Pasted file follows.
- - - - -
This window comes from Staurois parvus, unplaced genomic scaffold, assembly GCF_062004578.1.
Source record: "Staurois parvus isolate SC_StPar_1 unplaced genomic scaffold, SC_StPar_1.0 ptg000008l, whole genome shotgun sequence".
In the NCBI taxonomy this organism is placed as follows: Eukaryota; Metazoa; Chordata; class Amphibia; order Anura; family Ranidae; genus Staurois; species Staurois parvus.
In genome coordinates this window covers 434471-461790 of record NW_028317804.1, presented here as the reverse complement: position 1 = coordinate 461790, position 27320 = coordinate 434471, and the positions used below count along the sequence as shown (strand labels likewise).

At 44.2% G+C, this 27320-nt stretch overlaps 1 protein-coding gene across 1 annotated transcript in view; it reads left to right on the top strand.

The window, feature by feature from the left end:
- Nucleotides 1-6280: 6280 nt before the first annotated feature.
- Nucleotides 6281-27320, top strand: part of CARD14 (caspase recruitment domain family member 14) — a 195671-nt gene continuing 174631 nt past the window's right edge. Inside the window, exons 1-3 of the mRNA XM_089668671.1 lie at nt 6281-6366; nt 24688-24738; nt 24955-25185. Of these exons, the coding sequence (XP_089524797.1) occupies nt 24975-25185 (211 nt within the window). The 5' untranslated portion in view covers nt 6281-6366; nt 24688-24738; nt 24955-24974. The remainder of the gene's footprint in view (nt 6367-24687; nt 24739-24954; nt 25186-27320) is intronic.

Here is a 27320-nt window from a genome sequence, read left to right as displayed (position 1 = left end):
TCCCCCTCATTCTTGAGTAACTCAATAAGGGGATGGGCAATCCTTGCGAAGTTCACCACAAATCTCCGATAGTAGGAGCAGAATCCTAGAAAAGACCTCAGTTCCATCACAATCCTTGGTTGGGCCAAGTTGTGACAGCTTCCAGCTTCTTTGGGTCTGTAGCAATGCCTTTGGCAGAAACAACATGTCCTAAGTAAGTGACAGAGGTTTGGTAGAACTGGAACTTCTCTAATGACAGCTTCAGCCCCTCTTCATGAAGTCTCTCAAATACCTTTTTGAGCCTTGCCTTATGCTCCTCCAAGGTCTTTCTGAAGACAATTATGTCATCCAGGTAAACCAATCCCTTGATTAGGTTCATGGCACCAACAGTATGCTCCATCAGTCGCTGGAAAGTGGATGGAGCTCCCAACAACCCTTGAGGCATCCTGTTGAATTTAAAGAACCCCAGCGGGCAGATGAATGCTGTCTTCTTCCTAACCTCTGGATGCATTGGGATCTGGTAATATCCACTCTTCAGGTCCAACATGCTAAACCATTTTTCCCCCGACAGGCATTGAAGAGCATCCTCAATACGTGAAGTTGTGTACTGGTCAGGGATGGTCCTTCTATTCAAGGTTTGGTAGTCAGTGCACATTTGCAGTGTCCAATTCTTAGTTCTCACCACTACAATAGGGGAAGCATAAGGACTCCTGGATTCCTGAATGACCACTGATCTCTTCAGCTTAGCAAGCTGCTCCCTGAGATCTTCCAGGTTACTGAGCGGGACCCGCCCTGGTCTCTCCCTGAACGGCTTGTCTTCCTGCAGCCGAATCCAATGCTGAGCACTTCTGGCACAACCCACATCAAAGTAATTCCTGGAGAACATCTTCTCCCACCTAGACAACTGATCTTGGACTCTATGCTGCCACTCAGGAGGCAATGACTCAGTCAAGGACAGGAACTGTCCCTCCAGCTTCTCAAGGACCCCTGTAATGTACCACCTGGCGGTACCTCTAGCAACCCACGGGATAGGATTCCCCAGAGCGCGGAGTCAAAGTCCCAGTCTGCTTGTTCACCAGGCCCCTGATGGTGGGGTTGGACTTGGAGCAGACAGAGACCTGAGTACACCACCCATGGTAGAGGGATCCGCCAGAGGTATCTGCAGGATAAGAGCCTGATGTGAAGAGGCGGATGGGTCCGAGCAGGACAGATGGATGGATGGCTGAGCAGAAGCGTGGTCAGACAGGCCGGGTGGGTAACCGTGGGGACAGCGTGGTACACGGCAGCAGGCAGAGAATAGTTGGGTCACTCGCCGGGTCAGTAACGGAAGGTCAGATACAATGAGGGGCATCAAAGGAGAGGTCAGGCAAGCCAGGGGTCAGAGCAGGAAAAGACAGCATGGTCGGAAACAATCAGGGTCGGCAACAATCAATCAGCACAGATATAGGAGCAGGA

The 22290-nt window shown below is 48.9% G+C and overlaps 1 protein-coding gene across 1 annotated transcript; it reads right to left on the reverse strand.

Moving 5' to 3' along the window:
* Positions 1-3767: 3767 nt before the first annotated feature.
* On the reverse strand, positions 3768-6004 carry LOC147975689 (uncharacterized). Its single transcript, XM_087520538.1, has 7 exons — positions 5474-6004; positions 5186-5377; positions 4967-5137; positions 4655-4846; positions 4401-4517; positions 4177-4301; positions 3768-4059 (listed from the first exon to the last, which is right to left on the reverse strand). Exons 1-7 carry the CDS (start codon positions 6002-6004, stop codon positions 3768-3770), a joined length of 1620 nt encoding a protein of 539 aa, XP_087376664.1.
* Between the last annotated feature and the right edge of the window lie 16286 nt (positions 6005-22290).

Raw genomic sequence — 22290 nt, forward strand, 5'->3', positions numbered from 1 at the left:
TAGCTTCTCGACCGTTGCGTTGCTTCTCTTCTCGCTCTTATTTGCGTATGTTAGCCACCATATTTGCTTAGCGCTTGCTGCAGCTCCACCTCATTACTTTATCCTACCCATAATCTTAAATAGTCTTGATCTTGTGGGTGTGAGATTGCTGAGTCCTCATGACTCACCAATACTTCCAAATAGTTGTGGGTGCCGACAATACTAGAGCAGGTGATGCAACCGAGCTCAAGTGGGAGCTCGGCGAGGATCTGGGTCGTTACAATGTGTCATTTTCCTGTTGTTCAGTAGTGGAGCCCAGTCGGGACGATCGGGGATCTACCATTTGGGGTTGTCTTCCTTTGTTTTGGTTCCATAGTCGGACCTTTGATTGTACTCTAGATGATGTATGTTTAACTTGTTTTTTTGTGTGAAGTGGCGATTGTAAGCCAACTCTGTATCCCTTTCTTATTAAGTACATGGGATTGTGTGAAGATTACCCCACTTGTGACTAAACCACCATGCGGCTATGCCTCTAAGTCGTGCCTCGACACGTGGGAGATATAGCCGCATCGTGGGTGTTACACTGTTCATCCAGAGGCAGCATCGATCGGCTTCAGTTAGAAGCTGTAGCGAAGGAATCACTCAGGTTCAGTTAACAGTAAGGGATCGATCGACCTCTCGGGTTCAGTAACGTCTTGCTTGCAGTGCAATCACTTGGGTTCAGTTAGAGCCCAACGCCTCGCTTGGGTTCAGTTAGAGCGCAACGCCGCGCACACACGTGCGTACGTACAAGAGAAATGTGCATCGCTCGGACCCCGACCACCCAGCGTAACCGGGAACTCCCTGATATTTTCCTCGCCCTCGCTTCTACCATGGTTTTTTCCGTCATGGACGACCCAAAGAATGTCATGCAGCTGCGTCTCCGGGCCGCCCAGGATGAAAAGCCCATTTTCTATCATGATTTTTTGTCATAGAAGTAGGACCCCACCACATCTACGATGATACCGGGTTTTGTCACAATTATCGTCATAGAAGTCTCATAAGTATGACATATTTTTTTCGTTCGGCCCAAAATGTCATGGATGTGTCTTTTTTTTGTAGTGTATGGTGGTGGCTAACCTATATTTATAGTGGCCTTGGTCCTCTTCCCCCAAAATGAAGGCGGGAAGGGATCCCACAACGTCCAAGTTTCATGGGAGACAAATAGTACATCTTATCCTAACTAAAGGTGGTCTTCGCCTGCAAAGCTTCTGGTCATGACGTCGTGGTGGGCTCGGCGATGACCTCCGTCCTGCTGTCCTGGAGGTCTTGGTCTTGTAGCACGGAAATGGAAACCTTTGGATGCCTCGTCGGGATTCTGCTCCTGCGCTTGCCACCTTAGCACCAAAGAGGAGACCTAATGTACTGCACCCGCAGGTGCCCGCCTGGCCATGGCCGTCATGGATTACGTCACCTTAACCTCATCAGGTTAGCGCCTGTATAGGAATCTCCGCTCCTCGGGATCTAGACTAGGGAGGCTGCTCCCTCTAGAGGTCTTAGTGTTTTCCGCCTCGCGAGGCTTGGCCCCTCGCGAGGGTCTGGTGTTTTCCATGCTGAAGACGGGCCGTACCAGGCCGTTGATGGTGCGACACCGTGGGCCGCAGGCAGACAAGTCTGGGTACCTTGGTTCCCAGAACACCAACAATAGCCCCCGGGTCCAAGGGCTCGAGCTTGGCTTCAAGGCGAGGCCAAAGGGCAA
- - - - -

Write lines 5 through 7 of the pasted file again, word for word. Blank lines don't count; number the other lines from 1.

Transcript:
At 44.2% G+C, this 27320-nt stretch overlaps 1 protein-coding gene across 1 annotated transcript in view; it reads left to right on the top strand.

The window, feature by feature from the left end:
- Nucleotides 1-6280: 6280 nt before the first annotated feature.